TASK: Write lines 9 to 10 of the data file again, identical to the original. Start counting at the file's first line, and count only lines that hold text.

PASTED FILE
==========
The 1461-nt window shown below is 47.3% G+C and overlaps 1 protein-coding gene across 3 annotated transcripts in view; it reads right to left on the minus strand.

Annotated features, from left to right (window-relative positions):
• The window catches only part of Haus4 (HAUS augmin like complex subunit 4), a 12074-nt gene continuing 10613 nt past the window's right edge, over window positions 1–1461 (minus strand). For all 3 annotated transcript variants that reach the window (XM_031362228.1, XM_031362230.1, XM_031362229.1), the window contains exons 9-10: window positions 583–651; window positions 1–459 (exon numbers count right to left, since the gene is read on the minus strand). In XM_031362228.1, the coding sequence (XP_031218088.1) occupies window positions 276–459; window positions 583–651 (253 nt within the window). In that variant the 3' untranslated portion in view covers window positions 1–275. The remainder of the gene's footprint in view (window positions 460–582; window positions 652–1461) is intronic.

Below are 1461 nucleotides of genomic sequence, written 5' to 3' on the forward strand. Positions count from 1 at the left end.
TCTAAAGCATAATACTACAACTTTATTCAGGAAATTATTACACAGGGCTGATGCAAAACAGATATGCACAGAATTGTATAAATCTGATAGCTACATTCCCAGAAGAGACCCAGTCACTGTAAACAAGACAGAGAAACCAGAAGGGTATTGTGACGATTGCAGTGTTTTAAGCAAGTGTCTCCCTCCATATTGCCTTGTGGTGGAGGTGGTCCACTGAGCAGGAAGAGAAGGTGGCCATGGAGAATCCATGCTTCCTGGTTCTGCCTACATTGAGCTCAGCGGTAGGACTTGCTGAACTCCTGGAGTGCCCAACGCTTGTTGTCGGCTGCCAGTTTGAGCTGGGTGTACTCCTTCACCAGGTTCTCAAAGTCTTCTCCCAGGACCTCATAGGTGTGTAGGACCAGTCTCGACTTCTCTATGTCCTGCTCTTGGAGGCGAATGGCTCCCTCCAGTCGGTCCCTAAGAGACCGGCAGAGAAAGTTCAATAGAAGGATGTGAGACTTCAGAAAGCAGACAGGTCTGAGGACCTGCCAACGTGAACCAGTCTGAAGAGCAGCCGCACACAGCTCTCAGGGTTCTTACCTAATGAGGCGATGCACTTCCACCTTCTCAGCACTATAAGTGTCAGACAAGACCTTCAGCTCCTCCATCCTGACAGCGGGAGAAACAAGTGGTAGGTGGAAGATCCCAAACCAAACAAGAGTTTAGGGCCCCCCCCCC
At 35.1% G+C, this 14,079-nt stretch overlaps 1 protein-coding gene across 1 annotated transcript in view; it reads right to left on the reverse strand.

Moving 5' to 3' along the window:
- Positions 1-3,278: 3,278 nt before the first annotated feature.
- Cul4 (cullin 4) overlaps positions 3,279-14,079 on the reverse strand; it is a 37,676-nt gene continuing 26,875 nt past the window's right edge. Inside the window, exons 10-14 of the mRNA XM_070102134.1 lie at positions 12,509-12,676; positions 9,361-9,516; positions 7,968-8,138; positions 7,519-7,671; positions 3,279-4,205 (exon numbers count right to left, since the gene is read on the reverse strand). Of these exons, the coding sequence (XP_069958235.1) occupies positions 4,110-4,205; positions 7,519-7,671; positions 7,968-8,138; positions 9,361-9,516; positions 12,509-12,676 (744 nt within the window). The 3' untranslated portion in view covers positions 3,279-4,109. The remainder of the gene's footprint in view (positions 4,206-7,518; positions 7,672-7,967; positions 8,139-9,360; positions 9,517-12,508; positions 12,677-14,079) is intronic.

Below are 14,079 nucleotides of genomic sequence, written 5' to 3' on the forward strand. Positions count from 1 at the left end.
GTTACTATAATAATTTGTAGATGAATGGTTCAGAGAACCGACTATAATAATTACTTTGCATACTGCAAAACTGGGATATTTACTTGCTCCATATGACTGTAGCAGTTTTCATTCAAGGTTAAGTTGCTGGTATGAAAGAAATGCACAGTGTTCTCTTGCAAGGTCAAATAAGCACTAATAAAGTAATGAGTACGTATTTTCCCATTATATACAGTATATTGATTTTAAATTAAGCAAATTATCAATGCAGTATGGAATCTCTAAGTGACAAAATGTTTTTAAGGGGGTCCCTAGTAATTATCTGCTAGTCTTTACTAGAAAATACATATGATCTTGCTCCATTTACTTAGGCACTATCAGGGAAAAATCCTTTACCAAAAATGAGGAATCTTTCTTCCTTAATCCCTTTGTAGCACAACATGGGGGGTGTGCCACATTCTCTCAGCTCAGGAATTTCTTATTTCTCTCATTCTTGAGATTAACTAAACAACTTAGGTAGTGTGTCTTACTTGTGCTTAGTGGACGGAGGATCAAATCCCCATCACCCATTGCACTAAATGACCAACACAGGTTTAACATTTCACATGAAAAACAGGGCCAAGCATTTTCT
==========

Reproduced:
- Cul4 (cullin 4) overlaps positions 3,279-14,079 on the reverse strand; it is a 37,676-nt gene continuing 26,875 nt past the window's right edge. Inside the window, exons 10-14 of the mRNA XM_070102134.1 lie at positions 12,509-12,676; positions 9,361-9,516; positions 7,968-8,138; positions 7,519-7,671; positions 3,279-4,205 (exon numbers count right to left, since the gene is read on the reverse strand). Of these exons, the coding sequence (XP_069958235.1) occupies positions 4,110-4,205; positions 7,519-7,671; positions 7,968-8,138; positions 9,361-9,516; positions 12,509-12,676 (744 nt within the window). The 3' untranslated portion in view covers positions 3,279-4,109. The remainder of the gene's footprint in view (positions 4,206-7,518; positions 7,672-7,967; positions 8,139-9,360; positions 9,517-12,508; positions 12,677-14,079) is intronic.

Below are 14,079 nucleotides of genomic sequence, written 5' to 3' on the forward strand. Positions count from 1 at the left end.